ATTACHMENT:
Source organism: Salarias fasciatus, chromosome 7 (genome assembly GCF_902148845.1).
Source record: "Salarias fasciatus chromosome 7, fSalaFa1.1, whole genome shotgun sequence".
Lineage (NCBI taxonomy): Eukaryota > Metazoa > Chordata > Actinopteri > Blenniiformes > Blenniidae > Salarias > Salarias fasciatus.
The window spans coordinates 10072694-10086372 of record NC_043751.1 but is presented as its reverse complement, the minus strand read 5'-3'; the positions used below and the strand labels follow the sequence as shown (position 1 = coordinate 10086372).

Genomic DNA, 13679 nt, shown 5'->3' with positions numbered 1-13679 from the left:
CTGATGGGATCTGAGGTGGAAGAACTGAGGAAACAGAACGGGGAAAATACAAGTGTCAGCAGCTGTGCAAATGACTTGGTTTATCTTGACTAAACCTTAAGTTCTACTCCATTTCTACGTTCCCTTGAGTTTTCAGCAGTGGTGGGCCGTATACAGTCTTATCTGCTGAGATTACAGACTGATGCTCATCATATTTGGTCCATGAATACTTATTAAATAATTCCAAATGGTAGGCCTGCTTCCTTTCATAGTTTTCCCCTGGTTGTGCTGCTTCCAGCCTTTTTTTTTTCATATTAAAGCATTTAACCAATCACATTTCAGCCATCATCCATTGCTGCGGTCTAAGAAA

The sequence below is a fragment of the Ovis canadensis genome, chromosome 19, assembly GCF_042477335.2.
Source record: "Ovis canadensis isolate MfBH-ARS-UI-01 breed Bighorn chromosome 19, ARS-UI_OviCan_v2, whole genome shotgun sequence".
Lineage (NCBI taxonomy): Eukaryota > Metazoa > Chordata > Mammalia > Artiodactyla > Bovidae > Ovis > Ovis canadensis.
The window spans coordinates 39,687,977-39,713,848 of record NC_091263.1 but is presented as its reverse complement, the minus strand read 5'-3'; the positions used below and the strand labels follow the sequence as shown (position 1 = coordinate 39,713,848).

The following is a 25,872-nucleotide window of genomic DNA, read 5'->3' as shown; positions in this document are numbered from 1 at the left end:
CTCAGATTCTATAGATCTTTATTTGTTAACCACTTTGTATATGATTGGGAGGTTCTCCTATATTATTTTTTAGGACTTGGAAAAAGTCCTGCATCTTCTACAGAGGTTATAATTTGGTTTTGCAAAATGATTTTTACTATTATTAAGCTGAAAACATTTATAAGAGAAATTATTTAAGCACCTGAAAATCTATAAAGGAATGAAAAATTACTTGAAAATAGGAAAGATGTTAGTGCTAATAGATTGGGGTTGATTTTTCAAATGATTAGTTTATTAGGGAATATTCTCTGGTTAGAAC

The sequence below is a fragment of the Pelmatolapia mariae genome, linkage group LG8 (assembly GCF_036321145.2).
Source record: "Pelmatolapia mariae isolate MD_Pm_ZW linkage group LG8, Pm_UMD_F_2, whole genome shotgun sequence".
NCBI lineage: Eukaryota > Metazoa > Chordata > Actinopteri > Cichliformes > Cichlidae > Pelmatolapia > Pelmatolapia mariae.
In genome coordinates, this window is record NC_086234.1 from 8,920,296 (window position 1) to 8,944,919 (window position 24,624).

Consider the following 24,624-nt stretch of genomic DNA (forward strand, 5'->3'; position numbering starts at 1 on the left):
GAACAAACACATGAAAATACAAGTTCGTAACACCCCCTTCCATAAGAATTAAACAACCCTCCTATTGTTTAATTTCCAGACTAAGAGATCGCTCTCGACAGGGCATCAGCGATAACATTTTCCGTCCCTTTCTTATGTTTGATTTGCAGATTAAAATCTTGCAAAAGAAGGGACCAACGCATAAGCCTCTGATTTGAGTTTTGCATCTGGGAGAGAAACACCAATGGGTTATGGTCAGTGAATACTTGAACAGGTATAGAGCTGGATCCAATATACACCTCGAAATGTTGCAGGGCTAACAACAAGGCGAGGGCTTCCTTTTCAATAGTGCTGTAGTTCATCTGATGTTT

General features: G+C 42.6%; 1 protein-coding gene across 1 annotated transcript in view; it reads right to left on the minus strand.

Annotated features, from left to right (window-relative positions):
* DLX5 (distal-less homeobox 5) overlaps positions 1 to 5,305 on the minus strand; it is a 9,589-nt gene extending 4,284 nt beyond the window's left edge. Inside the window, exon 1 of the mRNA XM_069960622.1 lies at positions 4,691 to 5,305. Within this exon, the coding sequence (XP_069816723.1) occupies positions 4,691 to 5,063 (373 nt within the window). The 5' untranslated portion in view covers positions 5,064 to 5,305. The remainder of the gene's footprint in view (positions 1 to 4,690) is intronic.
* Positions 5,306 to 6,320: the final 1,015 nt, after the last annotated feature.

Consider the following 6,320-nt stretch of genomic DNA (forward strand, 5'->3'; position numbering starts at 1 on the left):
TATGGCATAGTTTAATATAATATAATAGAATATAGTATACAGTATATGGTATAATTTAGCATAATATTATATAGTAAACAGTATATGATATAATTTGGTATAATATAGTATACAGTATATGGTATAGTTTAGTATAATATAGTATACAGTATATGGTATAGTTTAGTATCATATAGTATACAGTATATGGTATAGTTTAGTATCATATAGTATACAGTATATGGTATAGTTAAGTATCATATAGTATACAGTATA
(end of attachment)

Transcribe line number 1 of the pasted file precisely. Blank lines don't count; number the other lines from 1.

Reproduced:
Source organism: Salarias fasciatus, chromosome 7 (genome assembly GCF_902148845.1).